performance - JMeter understanding ramp-up


Keywords:performance 


Question: 

This is the configuration of my test plan thread properties:

Number of Threads (users): 100
Ramp-up Period (in seconds): 10
Loop Count : Forever
Delay thread creation until needed: No
Scheduler: No

I ran the test overnight with the total duration of 14 hours and 7 minutes (approximately 50820 seconds). After loading the jtl file, The number of samples shown in summary report is 1050975. I tried to compute but I can't understand how it came up with that many sample.

If Ramp-up Period is the time taken by JMeter to create the number of threads per iteration and if the duration of the test is 50820 seconds, then I should have 508200 samples only ( 50820/10 * 100 ). I do not know how or if Loop Count affects this.


7 Answers: 

The ramp-up in the Thread Group is the time JMeter should take to start the total number of threads. In your situation this means that every 0.1 second a new thread starts giving 100 running threads after 10 seconds. These 100 threads perform your test iterations back-to-back, so after the ramp-up 100 threads run continously for the duration of the test.

 

Ramp-up Period - The time frame (in seconds) for all requests to start. All the threads specified in the Number of Threads input will start within Ramp-up period.

For instance:

100 threads and 100 seconds ramp-up: each second JMeter will start 1 Thread until all threads are started by the time the 100 seconds are up.

100 threads and 50 seconds ramp-up: each second 2 Threads are started.

100 threads and 200 seconds ramp-up: every 2 seconds, 1 Thread is started.

Now,

The sample or request generation is a different concept than Thread generation.In you case, 100 threads were up within 10 seconds.The key factor here is the Throughput. As per JMeter glossary:

Throughput is calculated as requests/unit of time. The time is calculated from the start of the first sample to the end of the last sample. This includes any intervals between samples, as it is supposed to represent the load on the server.

The formula is: Throughput = (number of requests) / (total time).

Here the Number of Executed Samples or Requests are 1050975 and the Test duration is 50820 seconds. So this is related to Throughput.The output 1050975 requests in 50820s mean the Average Throughput throughout your test was approximate 20.5/s.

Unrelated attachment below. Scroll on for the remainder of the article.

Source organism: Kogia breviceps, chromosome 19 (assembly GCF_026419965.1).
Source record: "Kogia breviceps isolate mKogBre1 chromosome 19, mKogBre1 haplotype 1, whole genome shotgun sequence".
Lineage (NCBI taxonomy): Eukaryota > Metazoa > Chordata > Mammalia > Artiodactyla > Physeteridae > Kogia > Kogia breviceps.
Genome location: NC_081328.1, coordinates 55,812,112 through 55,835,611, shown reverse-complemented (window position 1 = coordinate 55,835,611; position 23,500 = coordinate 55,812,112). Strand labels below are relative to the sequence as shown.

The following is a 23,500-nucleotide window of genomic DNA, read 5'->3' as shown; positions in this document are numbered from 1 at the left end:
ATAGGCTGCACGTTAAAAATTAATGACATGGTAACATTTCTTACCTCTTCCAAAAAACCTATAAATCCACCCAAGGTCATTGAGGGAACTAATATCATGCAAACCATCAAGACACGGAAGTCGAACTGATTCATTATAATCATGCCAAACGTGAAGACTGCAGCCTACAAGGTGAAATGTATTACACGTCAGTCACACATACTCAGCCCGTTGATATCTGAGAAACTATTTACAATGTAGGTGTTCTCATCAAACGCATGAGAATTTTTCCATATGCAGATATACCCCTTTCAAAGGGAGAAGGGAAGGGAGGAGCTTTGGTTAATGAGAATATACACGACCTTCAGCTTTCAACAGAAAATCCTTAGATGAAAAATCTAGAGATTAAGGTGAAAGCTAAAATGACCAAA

To take control over Throughput or Transactions per second there are very handy JMeter plugins called Constant Throughput Timer.

Constant Throughput Timer introduces variable pauses, calculated to keep the total throughput (in terms of samples per minute) as close as possible to a given figure. Of course, the throughput will be lower if the server is not capable of handling it, or if other timers or time-consuming test elements prevent it.

 

The ramp-up period tells JMeter how long to take to “ramp-up” to the full number of threads.

@Little Chicken Understanding 1 is correct.

If 10 threads are used, and the ramp-up period is 10 seconds, then JMeter will take 10 seconds to get all 10 threads up and running.

Each thread will start 1 second after the previous thread was begun.

 

The ramp-up period tells JMeter how long to take to "ramp-up" to the full number of threads chosen. If 10 threads are used, and the ramp-up period is 100 seconds, then JMeter will take 100 seconds to get all 10 threads up and running. Each thread will start 10 (100/10) seconds after the previous thread was begun. If there are 30 threads and a ramp-up period of 120 seconds, then each successive thread will be delayed by 4 seconds.

 

Understanding 1: is correct The ramp-up period tells JMeter how long to take to "ramp-up" to the full number of threads chosen. If 10 threads are used, and the ramp-up period is 100 seconds, then JMeter will take 100 seconds to get all 10 threads up and running. Each thread will start 10 (100/10) seconds after the previous thread was begun. If there are 30 threads and a ramp-up period of 120 seconds, then each successive thread will be delayed by 4 seconds

 

Ramp up Period: Rate at which the users will be onborded to start the trasaction.

In jMeter, with 10 users if you give a ramp up time of 20, then 1 user will start executing the plan every 2 seconds.

 

This property tells JMeter how long to delay between starting each user.

For example, if you enter a Ramp-Up Period of 5 seconds, JMeter will finish starting all of your users by the end of the 5 seconds. So, if we have 5 users and a 5 second Ramp-Up Period, then the delay between starting users would be 1 second (5 users / 5 seconds = 1 user per second). If you set the value to 0, then JMeter will immediately start all of your users.